Biography of John Lincklaen (1768 to 1822)
Daniel H. Weiskotten
11/19/1999
 
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For another biography of John Lincklaen, from Luna M. Hammond's 1872 History of Madison County = Click Here
 

From: Smith, James H., 1880, History of Chenango and Madison Counties, New York. D. Mason & Co.. Syracuse, NY

John Lincklaen
Page 681

The original text includes an illustration of John Lincklaen
 

JOHN LINCKLAEN

        In addition to the reference already made to the life and services of Mr. John Lincklaen in connection with the early history of the village and town of Cazenovia, in which he took so important a part, an extended memoir would seem to be necessary.
        John Lincklaen was born in Amsterdam, Holland, December 24, 1768.  His early life was spent in Switzerland, where he received most of his education.  At the age of fourteen he entered the Dutch navy, remaining in the service for several years, soon attaining the rank of Lieutenant under Admiral DeWinter.  It was while in this navy that the opportunities presented themselves which allowed him to visit many of the most important places of Europe and Asia.  In 1792 he emigrated to the United States in the employment of the Holland Land Company.  He surveyed the land purchased by that Company, and the following year he was made general agent of the same.
        He soon conceived the idea of laying out a town, which he did, giving it the name of Cazenovia, in honor of his much esteemed friend, Mr. Cazenove, an Italian.
        For some thirty years of active life, Mr. Lincklaen held a place second to none in the industrial and social development of his town, and has left behind him abundant proof of his ability and wisdom in causing to be laid out and erecting the first buildings in what is now known as the pleasant village of Cazenovia, in Central NY, Madison county.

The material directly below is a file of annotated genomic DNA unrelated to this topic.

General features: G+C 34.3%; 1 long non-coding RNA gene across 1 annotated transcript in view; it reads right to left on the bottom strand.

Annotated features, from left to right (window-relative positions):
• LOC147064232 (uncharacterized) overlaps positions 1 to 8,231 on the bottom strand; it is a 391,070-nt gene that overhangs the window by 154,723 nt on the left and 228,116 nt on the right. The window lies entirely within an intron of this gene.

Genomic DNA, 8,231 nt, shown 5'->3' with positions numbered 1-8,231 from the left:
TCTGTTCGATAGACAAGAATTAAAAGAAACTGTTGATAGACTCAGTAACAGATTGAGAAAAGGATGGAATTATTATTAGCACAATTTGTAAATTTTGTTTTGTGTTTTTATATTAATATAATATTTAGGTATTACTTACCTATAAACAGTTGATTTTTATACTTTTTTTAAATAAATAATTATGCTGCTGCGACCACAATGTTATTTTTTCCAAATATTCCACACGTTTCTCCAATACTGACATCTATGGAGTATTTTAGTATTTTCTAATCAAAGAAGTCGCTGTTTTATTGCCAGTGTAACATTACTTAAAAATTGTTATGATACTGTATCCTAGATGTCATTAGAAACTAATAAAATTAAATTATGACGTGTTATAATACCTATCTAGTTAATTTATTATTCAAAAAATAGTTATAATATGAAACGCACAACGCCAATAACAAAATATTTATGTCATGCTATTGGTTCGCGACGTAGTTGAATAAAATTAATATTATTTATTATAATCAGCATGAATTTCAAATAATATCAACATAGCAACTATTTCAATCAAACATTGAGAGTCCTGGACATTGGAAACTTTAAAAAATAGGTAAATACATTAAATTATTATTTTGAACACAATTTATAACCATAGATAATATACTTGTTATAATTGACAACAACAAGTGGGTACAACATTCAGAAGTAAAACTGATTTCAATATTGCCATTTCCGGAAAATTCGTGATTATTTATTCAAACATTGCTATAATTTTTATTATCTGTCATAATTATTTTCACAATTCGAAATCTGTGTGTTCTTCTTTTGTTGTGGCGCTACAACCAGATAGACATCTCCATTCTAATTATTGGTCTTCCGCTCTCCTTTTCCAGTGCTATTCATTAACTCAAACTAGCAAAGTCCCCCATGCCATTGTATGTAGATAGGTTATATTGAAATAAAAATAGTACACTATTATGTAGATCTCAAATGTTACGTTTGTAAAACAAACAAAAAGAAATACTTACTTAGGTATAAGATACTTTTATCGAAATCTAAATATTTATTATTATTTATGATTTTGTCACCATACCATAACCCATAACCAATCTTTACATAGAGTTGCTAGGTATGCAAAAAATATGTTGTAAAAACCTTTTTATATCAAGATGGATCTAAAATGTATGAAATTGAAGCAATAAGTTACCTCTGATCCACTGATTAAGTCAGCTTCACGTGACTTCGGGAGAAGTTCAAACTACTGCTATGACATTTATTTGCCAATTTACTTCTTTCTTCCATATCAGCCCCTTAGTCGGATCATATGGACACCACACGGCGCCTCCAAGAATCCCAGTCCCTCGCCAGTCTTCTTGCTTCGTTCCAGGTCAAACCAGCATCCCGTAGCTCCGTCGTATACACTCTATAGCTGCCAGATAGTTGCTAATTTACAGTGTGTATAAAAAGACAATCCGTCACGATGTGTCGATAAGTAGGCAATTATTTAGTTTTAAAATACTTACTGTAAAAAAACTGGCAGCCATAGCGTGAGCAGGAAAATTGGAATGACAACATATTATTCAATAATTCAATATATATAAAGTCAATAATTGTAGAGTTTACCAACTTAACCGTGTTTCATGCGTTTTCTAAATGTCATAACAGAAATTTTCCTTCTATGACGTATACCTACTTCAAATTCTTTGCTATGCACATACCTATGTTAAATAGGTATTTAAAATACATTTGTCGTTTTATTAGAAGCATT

John Lincklaen was also prominent in the Holland Purchase in Genesee county.  As no foreign company could then hold and transfer lands, or give titles for the same in this country, under existing laws, the celebrated tract known as the Morris reserve, containing over thirty hundred thousand (3 million) acres was deeded to the different persons in their own names who represented the different branches of the Holland Land Company.  These were Herman Le Roy, John Lincklaen and Gerrit Boon.
        In 1814 Mr. Lincklaen became deeply interested in religion, and afterwards became an earnest christian-worker.  He was active in the erection of the then new "church on the green," and contributed liberally towards its building and support.  The same building having undergone thorough repairs from time to time is still an ornament to the village, and a memento of the founders.
        The site of Mr. Lincklaen's first dwelling is familiar to the early residents of the village on the bank of the beautiful Cazenovia Lake, opposite the present residence of Mr. Burr.
        This house was destroyed by fire in 1806.  He then selected a new site at the foot of the lake which was then known as Lake Owahgena, where he built a substantial brick house, which is still occupied by the family, and is considered one of the attractive spots in the town.
        Mr. Lincklaen in 1797 married the eldest sister of Mr. Jonathan Denise Ledyard.  Mr. Ledyard succeeded Mr. Lincklaen as agent of the Holland Land Company, also succeeding to his private estate.  Soon after, he removed the office to a more central position in the village, where it still remains, and is occupied by Ledyard Brothers, sons of J.D. Ledyard.  Mr. Lincklaen's life is so full of activity, so replete with generosity, and honesty, and all that makes manhood truly noble and great, was stricken amidst its usefulness and vigor.  A victim of paralysis, he died in his prime, February 9, 1822, aged fifty-four years.
        His memory will love long in the hearts of the then youth of the day.